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Noah Zivitz

Managing Editor, BNN Bloomberg


It’s supposed to be back to (normal) business at CN Rail today after yesterday’s tentative agreement that put an end to the week-long strike by 3,200 conductors and yard workers that elicited countless warnings from industry associations and corporate leaders. What was clear in yesterday’s immediate reaction is that there’ll be no quick fix to the backlog that built up during the walkout. We’ll continue gathering insight on the economic damage and what it’ll take to rebuild goodwill with customers.  


Catalyst Capital has tabled a rival offer to acquire Hudson’s Bay Co. for $11 per share in cash. The offer leapfrogs the $10.30/share offer from a group led by the retailer’s chairman that was accepted by HBC. Catalyst says it has also filed a complaint with the Ontario Securities Commission relating to the Baker-led bid. We’re chasing reaction.


The Globe and Mail is reporting Deputy Prime Minister Chrystia Freeland is heading to Washington, D.C. today to help push the stalled trade deal forward by crafting a side letter that would be meant to appease Democrats. A Canadian government official isn’t confirming the trip, instead pointing out the government was in “frequent” contact with its NAFTA counterparts yesterday and that Freeland spoke with U.S. Trade Representative Robert Lighthizer “several times this week.”


Amanda Lang is sitting down today with Bank of Nova Scotia’s CEO to discuss year-end earnings that failed to impress investors yesterday. Watch for the conversation about Scotia’s outlook and some of the macro themes that steal our attention this afternoon on Bloomberg Markets.


-TMX Group disclosed late yesterday it’s “aware of allegations made regarding the past conduct” of CEO Lou Eccleston and its board is looking into the matter. No details were provided and TMX says Eccleston is supporting “this course of action.”

-CannTrust says it has been informed the TSX is assessing whether the beleaguered cannabis producer, whose licences were suspended in September after illegal production came to light, is fit to be listed on the exchange after falling behind on its filings. CannTrust says those filings should be completed by March 25.

-BRP, whose shares have surged 51 per cent over the last year, is on our radar today after reporting third-quarter revenue rose 18 per cent and nudging up some of its full-year forecasts. We have CEO Jose Boisjoli for an interview today in The Real Economy.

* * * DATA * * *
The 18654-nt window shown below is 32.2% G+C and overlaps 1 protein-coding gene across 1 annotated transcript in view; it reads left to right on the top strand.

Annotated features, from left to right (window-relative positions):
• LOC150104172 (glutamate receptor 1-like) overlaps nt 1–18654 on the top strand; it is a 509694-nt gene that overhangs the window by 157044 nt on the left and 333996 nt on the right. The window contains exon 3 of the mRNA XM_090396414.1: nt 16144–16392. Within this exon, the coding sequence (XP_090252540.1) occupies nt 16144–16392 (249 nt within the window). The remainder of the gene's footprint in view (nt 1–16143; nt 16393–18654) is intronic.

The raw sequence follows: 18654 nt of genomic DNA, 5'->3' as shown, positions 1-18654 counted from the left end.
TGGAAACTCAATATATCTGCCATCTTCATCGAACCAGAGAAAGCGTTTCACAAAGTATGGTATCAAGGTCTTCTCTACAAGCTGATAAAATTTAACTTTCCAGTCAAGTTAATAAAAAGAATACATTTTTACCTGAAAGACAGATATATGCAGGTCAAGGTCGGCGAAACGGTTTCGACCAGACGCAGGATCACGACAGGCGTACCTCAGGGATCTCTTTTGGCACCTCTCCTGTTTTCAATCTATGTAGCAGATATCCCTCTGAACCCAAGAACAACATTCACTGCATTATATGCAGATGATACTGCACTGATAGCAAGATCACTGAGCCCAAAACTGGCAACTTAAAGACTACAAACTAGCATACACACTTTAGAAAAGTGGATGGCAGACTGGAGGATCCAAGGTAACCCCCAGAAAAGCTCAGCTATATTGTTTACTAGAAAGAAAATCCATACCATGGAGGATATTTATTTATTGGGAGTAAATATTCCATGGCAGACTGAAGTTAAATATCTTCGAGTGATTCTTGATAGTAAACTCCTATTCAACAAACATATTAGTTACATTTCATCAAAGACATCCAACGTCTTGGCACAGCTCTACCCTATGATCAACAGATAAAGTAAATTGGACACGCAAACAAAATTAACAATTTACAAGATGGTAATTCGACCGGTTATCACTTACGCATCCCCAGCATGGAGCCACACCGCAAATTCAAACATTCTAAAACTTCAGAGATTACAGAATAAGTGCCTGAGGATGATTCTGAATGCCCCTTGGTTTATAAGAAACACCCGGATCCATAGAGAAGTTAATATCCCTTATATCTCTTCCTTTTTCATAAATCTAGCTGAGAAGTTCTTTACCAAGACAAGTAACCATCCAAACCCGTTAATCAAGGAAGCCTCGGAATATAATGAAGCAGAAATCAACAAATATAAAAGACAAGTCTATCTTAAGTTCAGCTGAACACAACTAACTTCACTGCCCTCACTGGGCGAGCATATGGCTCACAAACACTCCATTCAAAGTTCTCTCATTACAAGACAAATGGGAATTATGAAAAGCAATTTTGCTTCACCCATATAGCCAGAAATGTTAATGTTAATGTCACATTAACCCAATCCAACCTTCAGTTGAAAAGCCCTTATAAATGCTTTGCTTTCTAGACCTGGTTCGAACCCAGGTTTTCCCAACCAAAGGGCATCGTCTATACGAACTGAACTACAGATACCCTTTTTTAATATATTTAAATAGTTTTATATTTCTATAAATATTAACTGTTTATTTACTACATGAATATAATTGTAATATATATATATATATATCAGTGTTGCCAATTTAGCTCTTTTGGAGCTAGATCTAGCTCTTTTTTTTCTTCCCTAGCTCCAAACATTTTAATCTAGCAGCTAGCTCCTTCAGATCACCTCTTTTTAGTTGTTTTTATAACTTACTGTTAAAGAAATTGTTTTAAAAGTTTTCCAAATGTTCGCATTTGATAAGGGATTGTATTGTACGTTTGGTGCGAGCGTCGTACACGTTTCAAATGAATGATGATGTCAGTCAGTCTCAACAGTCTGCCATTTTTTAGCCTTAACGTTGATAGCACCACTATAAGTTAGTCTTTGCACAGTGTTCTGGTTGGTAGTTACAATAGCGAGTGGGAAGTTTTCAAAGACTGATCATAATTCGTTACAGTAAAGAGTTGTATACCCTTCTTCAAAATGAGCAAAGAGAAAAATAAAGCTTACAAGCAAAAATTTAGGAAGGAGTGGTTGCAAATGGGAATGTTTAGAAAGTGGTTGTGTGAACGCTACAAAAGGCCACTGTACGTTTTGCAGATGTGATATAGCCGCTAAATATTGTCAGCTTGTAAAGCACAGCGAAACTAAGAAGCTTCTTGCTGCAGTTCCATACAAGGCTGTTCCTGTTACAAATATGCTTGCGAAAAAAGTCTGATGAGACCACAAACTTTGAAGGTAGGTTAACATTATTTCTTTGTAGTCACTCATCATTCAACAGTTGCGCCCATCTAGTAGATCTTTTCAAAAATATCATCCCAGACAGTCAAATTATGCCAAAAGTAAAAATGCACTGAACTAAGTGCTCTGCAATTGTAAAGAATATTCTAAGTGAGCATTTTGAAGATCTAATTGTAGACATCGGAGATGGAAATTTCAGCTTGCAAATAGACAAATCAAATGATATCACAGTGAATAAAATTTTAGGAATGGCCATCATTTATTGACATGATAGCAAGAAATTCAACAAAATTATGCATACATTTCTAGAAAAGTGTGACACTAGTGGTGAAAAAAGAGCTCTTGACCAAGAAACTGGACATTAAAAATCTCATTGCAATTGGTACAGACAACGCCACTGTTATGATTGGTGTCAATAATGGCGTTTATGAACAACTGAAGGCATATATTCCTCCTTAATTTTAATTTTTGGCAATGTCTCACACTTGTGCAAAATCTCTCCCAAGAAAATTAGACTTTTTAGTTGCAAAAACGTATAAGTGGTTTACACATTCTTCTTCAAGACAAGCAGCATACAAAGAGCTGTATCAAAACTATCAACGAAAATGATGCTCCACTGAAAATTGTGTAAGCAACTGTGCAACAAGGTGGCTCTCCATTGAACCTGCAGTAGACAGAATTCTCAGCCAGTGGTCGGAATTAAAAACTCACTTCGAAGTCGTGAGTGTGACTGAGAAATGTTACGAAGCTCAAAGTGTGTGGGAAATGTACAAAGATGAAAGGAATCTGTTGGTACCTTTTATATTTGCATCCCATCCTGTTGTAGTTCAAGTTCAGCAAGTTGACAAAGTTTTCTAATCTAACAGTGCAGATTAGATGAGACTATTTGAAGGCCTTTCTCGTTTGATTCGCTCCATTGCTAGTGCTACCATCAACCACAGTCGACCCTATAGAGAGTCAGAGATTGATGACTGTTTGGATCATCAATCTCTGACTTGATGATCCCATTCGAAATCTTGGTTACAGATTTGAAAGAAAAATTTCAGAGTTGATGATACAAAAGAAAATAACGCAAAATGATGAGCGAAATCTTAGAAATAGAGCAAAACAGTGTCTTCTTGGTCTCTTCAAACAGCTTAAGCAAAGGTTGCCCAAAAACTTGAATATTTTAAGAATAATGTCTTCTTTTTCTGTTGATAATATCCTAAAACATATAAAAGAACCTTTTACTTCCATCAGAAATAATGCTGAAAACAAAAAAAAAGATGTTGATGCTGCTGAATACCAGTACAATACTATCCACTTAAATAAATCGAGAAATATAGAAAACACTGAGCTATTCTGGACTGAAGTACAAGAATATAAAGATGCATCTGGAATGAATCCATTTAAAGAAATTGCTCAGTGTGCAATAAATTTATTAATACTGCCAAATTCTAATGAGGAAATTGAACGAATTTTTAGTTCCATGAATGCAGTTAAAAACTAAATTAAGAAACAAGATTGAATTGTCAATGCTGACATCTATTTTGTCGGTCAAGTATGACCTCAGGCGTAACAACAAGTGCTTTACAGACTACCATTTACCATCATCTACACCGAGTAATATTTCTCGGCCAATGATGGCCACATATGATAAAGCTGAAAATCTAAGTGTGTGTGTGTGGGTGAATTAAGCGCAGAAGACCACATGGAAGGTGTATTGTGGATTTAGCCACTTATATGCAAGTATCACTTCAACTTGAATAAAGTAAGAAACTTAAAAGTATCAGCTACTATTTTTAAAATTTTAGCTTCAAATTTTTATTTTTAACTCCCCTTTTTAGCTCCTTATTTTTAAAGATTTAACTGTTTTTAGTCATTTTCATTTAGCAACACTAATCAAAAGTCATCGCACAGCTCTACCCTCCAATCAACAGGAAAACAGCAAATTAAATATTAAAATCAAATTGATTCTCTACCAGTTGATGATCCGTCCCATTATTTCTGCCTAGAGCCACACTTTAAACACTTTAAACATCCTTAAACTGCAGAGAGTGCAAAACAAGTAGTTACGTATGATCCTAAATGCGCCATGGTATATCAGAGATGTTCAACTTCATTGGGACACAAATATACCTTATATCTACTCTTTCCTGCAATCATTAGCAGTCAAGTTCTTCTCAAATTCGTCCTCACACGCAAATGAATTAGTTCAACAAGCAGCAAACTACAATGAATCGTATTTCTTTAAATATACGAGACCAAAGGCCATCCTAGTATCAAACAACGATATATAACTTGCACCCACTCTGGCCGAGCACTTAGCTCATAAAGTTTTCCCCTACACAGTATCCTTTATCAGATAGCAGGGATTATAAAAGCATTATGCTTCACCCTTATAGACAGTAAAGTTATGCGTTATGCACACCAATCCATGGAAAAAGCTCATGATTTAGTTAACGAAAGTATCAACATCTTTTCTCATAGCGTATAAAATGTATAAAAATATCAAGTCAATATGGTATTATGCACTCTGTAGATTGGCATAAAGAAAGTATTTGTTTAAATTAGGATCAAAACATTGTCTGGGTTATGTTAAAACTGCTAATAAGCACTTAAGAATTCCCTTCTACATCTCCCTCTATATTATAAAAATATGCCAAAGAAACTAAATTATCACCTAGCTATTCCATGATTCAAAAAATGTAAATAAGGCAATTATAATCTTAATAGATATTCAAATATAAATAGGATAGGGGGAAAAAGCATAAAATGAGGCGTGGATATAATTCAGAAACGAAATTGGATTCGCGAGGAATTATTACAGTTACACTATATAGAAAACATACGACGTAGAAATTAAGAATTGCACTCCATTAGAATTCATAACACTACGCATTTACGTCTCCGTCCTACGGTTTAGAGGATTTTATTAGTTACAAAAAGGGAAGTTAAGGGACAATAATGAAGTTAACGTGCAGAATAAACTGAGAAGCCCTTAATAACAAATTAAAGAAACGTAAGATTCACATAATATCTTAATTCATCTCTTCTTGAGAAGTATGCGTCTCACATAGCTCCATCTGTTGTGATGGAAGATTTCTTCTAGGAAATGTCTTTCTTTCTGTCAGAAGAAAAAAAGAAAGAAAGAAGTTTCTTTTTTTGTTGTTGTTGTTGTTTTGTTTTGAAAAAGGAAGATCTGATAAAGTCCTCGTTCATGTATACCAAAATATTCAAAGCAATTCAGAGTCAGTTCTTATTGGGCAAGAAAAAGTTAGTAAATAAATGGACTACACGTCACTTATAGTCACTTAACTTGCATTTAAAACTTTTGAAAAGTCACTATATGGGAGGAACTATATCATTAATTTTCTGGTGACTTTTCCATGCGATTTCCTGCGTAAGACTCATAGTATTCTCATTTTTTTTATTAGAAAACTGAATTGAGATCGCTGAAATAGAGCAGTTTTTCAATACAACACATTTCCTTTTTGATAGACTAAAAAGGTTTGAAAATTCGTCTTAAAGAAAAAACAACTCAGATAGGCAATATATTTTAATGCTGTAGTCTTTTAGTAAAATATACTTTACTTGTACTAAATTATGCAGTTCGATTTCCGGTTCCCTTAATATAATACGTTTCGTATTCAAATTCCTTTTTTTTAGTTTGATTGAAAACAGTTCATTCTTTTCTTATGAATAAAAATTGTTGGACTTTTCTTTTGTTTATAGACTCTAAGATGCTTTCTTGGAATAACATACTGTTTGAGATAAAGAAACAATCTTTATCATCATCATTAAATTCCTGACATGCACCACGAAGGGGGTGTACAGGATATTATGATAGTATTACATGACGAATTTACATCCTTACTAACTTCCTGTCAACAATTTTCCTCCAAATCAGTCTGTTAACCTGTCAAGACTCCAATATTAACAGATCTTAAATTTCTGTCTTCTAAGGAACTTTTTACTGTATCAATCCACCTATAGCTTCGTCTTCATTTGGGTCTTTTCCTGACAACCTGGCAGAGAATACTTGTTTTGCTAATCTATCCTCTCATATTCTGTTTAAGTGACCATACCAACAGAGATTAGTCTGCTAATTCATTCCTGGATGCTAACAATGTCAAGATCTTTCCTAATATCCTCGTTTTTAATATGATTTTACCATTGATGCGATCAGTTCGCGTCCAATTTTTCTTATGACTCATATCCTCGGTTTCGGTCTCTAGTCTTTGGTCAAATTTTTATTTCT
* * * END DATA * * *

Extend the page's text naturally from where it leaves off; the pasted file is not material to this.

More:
-In additional to the U.S. criminal probe tied to the opioid crisis that came to light yesterday, there’s a domestic development as well, with Saskatchewan announcing it will join B.C. in a class action against the drug’s manufacturers and distributors. 

-Lundin Mining could be a stock to watch after announcing it will raise its quarterly dividend 33 per cent alongside the release of updated production and capex forecasts.

-Deere & Co. is slipping in pre-market trading after the farm-equipment maker forecast full-year profit that lags the average analyst estimate. CEO John May warned of continuing caution among Deere’s customers due to “lingering trade tensions coupled with a year of difficult growing and harvesting conditions.”

-Shares of Dell Technologies are slipping after the company trimmed its full-year revenue forecast and warned of “softness” in demand from large enterprise customers.


-Notable earnings: BRP, Deere & Co.

-Notable data: U.S. GDP, U.S. durable goods orders

-8:00 a.m ET: Couche-Tard conference call on earnings (watching for comments re. Caltex)

-8:30 a.m. ET: Canada 2020 hosts Indigenous Economic Development Forum in Ottawa (speakers include ex-Clerk of the Privy Council Michael Wernick and Paul Martin. See agenda here.)

-2:00 p.m. ET: U.S. Federal Reserve releases Beige Book

Every morning BNN Bloomberg's Managing Editor Noah Zivitz writes a ‘chase note’ to BNN Bloomberg's editorial staff listing the stories and events that will be in the spotlight that day. Have it delivered to your inbox before the trading day begins by heading to